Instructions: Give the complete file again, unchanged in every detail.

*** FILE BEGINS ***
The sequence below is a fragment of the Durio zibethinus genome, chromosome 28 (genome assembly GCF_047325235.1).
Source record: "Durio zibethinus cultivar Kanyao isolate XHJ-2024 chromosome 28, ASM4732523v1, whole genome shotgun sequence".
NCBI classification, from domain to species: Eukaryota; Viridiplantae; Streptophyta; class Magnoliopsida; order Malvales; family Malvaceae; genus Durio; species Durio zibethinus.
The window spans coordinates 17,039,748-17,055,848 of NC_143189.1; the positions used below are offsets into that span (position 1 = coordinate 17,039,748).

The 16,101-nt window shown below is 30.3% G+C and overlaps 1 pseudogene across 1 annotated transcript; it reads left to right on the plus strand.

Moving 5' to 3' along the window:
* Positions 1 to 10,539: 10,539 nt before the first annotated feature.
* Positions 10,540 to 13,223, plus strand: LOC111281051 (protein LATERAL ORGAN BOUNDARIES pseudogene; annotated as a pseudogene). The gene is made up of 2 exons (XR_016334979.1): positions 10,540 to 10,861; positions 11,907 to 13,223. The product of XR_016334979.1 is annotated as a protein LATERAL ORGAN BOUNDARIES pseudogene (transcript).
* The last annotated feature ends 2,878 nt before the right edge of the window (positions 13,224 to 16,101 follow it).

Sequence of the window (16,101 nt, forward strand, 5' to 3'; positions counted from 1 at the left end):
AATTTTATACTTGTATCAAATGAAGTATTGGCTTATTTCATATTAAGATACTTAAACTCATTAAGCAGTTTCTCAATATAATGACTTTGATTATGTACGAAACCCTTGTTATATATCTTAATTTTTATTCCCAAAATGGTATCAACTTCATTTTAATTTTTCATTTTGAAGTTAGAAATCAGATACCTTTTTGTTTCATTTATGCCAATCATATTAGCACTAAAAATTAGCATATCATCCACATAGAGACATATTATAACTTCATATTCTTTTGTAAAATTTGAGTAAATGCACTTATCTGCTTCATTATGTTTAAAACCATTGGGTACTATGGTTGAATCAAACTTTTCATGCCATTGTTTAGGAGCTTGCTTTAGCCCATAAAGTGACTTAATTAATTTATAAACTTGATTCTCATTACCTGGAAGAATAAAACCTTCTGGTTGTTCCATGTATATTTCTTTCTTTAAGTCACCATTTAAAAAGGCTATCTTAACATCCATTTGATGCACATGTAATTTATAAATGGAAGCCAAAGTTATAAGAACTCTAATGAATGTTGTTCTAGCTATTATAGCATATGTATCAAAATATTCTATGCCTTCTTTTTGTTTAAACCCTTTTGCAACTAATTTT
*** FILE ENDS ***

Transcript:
The sequence below is a fragment of the Durio zibethinus genome, chromosome 28 (genome assembly GCF_047325235.1).
Source record: "Durio zibethinus cultivar Kanyao isolate XHJ-2024 chromosome 28, ASM4732523v1, whole genome shotgun sequence".
NCBI classification, from domain to species: Eukaryota; Viridiplantae; Streptophyta; class Magnoliopsida; order Malvales; family Malvaceae; genus Durio; species Durio zibethinus.
The window spans coordinates 17,039,748-17,055,848 of NC_143189.1; the positions used below are offsets into that span (position 1 = coordinate 17,039,748).

The 16,101-nt window shown below is 30.3% G+C and overlaps 1 pseudogene across 1 annotated transcript; it reads left to right on the plus strand.

Moving 5' to 3' along the window:
* Positions 1 to 10,539: 10,539 nt before the first annotated feature.
* Positions 10,540 to 13,223, plus strand: LOC111281051 (protein LATERAL ORGAN BOUNDARIES pseudogene; annotated as a pseudogene). The gene is made up of 2 exons (XR_016334979.1): positions 10,540 to 10,861; positions 11,907 to 13,223. The product of XR_016334979.1 is annotated as a protein LATERAL ORGAN BOUNDARIES pseudogene (transcript).
* The last annotated feature ends 2,878 nt before the right edge of the window (positions 13,224 to 16,101 follow it).

Sequence of the window (16,101 nt, forward strand, 5' to 3'; positions counted from 1 at the left end):
AATTTTATACTTGTATCAAATGAAGTATTGGCTTATTTCATATTAAGATACTTAAACTCATTAAGCAGTTTCTCAATATAATGACTTTGATTATGTACGAAACCCTTGTTATATATCTTAATTTTTATTCCCAAAATGGTATCAACTTCATTTTAATTTTTCATTTTGAAGTTAGAAATCAGATACCTTTTTGTTTCATTTATGCCAATCATATTAGCACTAAAAATTAGCATATCATCCACATAGAGACATATTATAACTTCATATTCTTTTGTAAAATTTGAGTAAATGCACTTATCTGCTTCATTATGTTTAAAACCATTGGGTACTATGGTTGAATCAAACTTTTCATGCCATTGTTTAGGAGCTTGCTTTAGCCCATAAAGTGACTTAATTAATTTATAAACTTGATTCTCATTACCTGGAAGAATAAAACCTTCTGGTTGTTCCATGTATATTTCTTTCTTTAAGTCACCATTTAAAAAGGCTATCTTAACATCCATTTGATGCACATGTAATTTATAAATGGAAGCCAAAGTTATAAGAACTCTAATGAATGTTGTTCTAGCTATTATAGCATATGTATCAAAATATTCTATGCCTTCTTTTTGTTTAAACCCTTTTGCAACTAATTTT